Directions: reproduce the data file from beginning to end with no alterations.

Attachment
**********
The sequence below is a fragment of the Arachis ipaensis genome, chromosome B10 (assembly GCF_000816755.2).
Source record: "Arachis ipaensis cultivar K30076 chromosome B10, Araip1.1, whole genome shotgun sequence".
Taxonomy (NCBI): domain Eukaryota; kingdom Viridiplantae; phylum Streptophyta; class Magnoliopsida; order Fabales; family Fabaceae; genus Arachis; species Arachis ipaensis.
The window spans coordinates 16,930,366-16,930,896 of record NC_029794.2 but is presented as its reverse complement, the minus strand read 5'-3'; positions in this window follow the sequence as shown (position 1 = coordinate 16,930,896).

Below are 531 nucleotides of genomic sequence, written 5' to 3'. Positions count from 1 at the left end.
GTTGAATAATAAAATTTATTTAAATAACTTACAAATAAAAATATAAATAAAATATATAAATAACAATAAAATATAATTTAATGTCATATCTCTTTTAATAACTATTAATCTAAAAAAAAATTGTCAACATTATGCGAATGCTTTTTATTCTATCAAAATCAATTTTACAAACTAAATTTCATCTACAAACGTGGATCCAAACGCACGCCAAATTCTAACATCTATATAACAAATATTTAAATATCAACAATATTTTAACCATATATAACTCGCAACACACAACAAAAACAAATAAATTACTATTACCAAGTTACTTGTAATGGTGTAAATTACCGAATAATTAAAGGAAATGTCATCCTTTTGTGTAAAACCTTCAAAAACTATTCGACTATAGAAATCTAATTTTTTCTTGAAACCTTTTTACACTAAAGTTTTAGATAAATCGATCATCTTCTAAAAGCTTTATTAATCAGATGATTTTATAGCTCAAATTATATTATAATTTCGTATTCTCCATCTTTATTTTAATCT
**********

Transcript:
The sequence below is a fragment of the Arachis ipaensis genome, chromosome B10 (assembly GCF_000816755.2).
Source record: "Arachis ipaensis cultivar K30076 chromosome B10, Araip1.1, whole genome shotgun sequence".
Taxonomy (NCBI): domain Eukaryota; kingdom Viridiplantae; phylum Streptophyta; class Magnoliopsida; order Fabales; family Fabaceae; genus Arachis; species Arachis ipaensis.
The window spans coordinates 16,930,366-16,930,896 of record NC_029794.2 but is presented as its reverse complement, the minus strand read 5'-3'; positions in this window follow the sequence as shown (position 1 = coordinate 16,930,896).

Below are 531 nucleotides of genomic sequence, written 5' to 3'. Positions count from 1 at the left end.
GTTGAATAATAAAATTTATTTAAATAACTTACAAATAAAAATATAAATAAAATATATAAATAACAATAAAATATAATTTAATGTCATATCTCTTTTAATAACTATTAATCTAAAAAAAAATTGTCAACATTATGCGAATGCTTTTTATTCTATCAAAATCAATTTTACAAACTAAATTTCATCTACAAACGTGGATCCAAACGCACGCCAAATTCTAACATCTATATAACAAATATTTAAATATCAACAATATTTTAACCATATATAACTCGCAACACACAACAAAAACAAATAAATTACTATTACCAAGTTACTTGTAATGGTGTAAATTACCGAATAATTAAAGGAAATGTCATCCTTTTGTGTAAAACCTTCAAAAACTATTCGACTATAGAAATCTAATTTTTTCTTGAAACCTTTTTACACTAAAGTTTTAGATAAATCGATCATCTTCTAAAAGCTTTATTAATCAGATGATTTTATAGCTCAAATTATATTATAATTTCGTATTCTCCATCTTTATTTTAATCT